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Vilnius Poker

4.29 of 5 stars 4.29  ·  rating details  ·  245 ratings  ·  21 reviews
An assemblage of troubled grotesques struggle to retain identity and humanity in an alternately menacing and mysterious Vilnius, the Lithuanian capital, under Soviet rule in the 1970s and 1980s. The late Gavelis's first translation into English centers on Vytautas Vargalys, a semijustifiably paranoid labor camp survivor who works at a library no one visits while he despera ...more
Hardcover, 498 pages
Published January 15th 2009 by Open Letter (first published 1989)
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26th out of 63 books — 16 voters
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12th out of 47 books — 27 voters

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Community Reviews

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I was afraid I'd have to like this because it was from Lithuania. I'd plow my way through, then give it five stars just because it's Baltic literature. But, hang on, what's this? - it's excellent. And cryptic. And surreal. Elements of Kafka, Joyce, and Pelevin.

At times it felt excessively philosophical for my tastes, but if you're going to be the one book in English to represent Lithuanian literary culture (so far?), you want to be a bit philosophical.

This was one of those books that required
Nov 26, 2010 Emily added it
Shelves: read-in-2010
Although I was engaged and rewarded almost constantly by Ričardas Gavelis's Vilnius Poker (translated by Elizabeth Novickas), I know the book is not for everyone. In particular Vytautas Vargalys, its delusional, pathologically misogynist labor-camp survivor protagonist whose PTSD-spurred paranoia presents him with a nameless group of nameless but italicized Them lurking around every corner, makes a challenging companion throughout the first 300 pages of the book. There is, undeniably, darkness a ...more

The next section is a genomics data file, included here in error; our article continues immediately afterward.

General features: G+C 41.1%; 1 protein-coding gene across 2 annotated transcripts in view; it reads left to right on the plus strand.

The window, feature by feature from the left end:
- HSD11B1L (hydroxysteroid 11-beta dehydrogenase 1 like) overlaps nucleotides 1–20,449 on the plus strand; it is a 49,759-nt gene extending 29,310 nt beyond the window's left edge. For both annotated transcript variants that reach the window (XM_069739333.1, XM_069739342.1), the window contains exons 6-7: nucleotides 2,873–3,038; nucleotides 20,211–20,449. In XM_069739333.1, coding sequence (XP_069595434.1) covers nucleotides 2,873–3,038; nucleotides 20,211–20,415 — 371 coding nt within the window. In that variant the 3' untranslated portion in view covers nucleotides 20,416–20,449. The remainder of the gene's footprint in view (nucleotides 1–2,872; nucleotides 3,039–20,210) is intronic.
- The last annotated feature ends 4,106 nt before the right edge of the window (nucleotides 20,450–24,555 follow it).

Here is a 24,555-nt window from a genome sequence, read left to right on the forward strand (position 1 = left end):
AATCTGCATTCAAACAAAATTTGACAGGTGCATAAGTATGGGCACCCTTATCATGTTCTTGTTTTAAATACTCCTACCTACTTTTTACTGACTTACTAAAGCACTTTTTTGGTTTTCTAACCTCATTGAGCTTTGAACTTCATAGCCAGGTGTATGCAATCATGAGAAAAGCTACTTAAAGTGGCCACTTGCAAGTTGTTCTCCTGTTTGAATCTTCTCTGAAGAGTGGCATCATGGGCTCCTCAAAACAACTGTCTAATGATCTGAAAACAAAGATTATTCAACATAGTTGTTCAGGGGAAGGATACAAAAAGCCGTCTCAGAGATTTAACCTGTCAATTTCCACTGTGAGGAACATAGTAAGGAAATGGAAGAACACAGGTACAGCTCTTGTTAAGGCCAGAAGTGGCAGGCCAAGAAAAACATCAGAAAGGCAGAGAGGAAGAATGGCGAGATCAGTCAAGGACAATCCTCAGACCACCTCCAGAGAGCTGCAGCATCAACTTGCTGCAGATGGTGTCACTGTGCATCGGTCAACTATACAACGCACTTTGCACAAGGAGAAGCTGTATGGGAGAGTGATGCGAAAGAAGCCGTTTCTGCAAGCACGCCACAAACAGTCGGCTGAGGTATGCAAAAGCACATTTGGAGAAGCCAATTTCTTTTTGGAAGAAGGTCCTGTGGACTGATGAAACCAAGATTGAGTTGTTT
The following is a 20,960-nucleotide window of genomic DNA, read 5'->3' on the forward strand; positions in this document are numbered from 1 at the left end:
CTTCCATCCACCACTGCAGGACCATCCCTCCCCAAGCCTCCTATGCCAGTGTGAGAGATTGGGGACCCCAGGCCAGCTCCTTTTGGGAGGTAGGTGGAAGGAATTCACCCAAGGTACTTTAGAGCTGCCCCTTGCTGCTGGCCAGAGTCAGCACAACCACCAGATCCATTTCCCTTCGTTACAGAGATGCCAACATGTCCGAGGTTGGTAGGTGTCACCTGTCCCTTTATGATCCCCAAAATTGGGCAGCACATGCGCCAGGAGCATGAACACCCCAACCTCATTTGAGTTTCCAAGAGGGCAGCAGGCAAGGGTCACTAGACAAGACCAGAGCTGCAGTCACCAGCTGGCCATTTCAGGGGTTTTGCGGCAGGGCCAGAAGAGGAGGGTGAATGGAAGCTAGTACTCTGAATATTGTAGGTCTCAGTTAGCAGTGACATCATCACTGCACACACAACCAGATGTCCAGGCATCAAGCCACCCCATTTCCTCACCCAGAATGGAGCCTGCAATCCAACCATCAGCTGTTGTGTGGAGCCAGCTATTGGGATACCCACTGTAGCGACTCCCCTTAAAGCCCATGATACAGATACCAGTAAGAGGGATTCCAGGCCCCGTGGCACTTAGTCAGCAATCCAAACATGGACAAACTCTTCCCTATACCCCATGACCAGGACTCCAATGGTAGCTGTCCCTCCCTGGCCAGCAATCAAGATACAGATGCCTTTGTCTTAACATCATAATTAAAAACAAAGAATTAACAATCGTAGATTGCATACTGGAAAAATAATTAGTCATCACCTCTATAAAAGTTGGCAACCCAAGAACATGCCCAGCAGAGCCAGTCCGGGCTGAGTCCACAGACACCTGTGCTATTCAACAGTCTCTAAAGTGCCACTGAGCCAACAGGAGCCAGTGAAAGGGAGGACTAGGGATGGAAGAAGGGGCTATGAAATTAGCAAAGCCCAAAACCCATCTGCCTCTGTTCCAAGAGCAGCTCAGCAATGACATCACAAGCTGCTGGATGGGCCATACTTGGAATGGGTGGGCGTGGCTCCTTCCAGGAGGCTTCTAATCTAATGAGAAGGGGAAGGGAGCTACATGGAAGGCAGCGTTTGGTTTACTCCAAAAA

It's altogether so incredibly frustrating that I'm not sure how to start describing it. And I couldn't possibly give it a rating! God no!

As for plot summary, well, that's impossible. But basically, there's a group of people, some friends in Vilnius in the mid-late Soviet period, working at a library. The most important character among them is a paranoid, delusional gulag survivor. There are a bunch of other tragic genius men and a lot of women who get trampled. Or maybe not; I don't k
Jacquelyn Mcshulskis
I've read few translations (from various languages to English) that possess so much of what I assume is the author's original rhythms, attitude and texture. A fan of Vilnius, of Lithuania, and of the Lithuanian language and story, I am grateful to the translator, Elizabeth Novickas, for her care and brilliance in bringing this novel to English-speaking readers.
A very interesting insight into the Lithuanian mindset, and not easy going as a result. The change of narrative was nicely executed, and was neatly used to emphasis the troubled mindset of the main protagonist. Not necessarily enjoyable, but interesting.
Povilas Vibrantis
One of the favorite books of Lithuanian writers.
A lot of truth spoken, cannot stop wondering how Soviet government let it to be printed. The book criticise them at a very high level. A lot of insights about Lithuania and our history, even theories about a branch of human race - Homo Lituanicus that I've never thought about before. I believe it's a must-read for every Lithuanian, especially the new generation so they can understand how the things were 20 years before.
Another thing I really love
four narrators (one of them is a dog, cool) and cold and gray and bleak. prose teeters on that feeling where you aren't sure if you are going to puke or not but you keep swaing back and forth over the toilet, oh my god you want to die so bad. read this book and then when you die and come back you can read it again

The live skeleton crawls on all fours through the pen and nibbles at the grass. The skeleton of a tall man with a toothless mouth and bloody gums rips out a dried-up clump and slowly